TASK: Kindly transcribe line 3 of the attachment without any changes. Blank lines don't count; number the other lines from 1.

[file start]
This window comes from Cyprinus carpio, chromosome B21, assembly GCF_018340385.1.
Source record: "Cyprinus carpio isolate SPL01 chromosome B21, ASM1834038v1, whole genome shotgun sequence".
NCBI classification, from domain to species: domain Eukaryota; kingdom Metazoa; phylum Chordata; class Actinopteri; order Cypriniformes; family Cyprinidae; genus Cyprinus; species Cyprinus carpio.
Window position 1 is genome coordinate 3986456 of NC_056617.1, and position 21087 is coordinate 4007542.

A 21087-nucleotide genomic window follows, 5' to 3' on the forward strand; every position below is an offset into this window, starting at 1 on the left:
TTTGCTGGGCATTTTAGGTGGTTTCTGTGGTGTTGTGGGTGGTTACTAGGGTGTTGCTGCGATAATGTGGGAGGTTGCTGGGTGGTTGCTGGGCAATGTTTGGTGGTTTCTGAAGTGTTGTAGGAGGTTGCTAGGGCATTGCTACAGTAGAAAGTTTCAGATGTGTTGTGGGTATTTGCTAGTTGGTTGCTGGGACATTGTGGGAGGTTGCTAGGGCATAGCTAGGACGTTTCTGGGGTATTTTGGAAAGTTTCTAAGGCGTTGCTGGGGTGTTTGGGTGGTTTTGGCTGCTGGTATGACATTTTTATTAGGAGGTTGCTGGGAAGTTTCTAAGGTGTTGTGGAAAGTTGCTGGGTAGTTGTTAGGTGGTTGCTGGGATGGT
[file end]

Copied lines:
NCBI classification, from domain to species: domain Eukaryota; kingdom Metazoa; phylum Chordata; class Actinopteri; order Cypriniformes; family Cyprinidae; genus Cyprinus; species Cyprinus carpio.